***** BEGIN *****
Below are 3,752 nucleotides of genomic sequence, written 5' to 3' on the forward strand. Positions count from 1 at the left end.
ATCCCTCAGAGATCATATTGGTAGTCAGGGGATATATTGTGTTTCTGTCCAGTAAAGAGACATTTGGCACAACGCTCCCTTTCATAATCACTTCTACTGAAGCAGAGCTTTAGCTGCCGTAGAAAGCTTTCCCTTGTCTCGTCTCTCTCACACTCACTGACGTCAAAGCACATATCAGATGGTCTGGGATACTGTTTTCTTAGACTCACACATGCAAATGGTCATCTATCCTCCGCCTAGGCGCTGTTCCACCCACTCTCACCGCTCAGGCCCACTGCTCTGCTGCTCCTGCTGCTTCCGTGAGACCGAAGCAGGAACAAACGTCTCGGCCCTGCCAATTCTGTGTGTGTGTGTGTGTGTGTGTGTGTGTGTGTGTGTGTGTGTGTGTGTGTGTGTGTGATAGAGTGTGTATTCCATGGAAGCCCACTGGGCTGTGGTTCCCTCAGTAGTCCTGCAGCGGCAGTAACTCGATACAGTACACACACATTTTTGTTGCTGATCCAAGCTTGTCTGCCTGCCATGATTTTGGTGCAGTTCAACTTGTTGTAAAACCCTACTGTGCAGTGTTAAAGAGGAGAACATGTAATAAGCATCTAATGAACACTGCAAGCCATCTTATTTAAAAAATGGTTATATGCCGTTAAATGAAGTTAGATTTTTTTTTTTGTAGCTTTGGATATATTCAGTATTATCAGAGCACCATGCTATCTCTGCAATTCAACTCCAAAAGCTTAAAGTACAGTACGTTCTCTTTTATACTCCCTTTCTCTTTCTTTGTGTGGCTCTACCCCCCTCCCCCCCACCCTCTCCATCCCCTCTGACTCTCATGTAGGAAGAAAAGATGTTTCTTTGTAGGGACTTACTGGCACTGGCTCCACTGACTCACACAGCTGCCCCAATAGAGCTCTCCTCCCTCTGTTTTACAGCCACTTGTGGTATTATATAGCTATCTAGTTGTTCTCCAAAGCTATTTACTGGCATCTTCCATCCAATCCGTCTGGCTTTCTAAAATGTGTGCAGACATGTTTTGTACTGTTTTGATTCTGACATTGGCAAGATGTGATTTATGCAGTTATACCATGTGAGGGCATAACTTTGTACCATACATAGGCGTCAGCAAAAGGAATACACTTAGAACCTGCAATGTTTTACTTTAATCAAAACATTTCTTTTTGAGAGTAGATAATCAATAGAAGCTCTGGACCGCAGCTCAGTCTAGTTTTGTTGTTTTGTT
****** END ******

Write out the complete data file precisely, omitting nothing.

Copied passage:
Below are 3,752 nucleotides of genomic sequence, written 5' to 3' on the forward strand. Positions count from 1 at the left end.
ATCCCTCAGAGATCATATTGGTAGTCAGGGGATATATTGTGTTTCTGTCCAGTAAAGAGACATTTGGCACAACGCTCCCTTTCATAATCACTTCTACTGAAGCAGAGCTTTAGCTGCCGTAGAAAGCTTTCCCTTGTCTCGTCTCTCTCACACTCACTGACGTCAAAGCACATATCAGATGGTCTGGGATACTGTTTTCTTAGACTCACACATGCAAATGGTCATCTATCCTCCGCCTAGGCGCTGTTCCACCCACTCTCACCGCTCAGGCCCACTGCTCTGCTGCTCCTGCTGCTTCCGTGAGACCGAAGCAGGAACAAACGTCTCGGCCCTGCCAATTCTGTGTGTGTGTGTGTGTGTGTGTGTGTGTGTGTGTGTGTGTGTGTGTGTGTGTGTGTGATAGAGTGTGTATTCCATGGAAGCCCACTGGGCTGTGGTTCCCTCAGTAGTCCTGCAGCGGCAGTAACTCGATACAGTACACACACATTTTTGTTGCTGATCCAAGCTTGTCTGCCTGCCATGATTTTGGTGCAGTTCAACTTGTTGTAAAACCCTACTGTGCAGTGTTAAAGAGGAGAACATGTAATAAGCATCTAATGAACACTGCAAGCCATCTTATTTAAAAAATGGTTATATGCCGTTAAATGAAGTTAGATTTTTTTTTTTGTAGCTTTGGATATATTCAGTATTATCAGAGCACCATGCTATCTCTGCAATTCAACTCCAAAAGCTTAAAGTACAGTACGTTCTCTTTTATACTCCCTTTCTCTTTCTTTGTGTGGCTCTACCCCCCTCCCCCCCACCCTCTCCATCCCCTCTGACTCTCATGTAGGAAGAAAAGATGTTTCTTTGTAGGGACTTACTGGCACTGGCTCCACTGACTCACACAGCTGCCCCAATAGAGCTCTCCTCCCTCTGTTTTACAGCCACTTGTGGTATTATATAGCTATCTAGTTGTTCTCCAAAGCTATTTACTGGCATCTTCCATCCAATCCGTCTGGCTTTCTAAAATGTGTGCAGACATGTTTTGTACTGTTTTGATTCTGACATTGGCAAGATGTGATTTATGCAGTTATACCATGTGAGGGCATAACTTTGTACCATACATAGGCGTCAGCAAAAGGAATACACTTAGAACCTGCAATGTTTTACTTTAATCAAAACATTTCTTTTTGAGAGTAGATAATCAATAGAAGCTCTGGACCGCAGCTCAGTCTAGTTTTGTTGTTTTGTT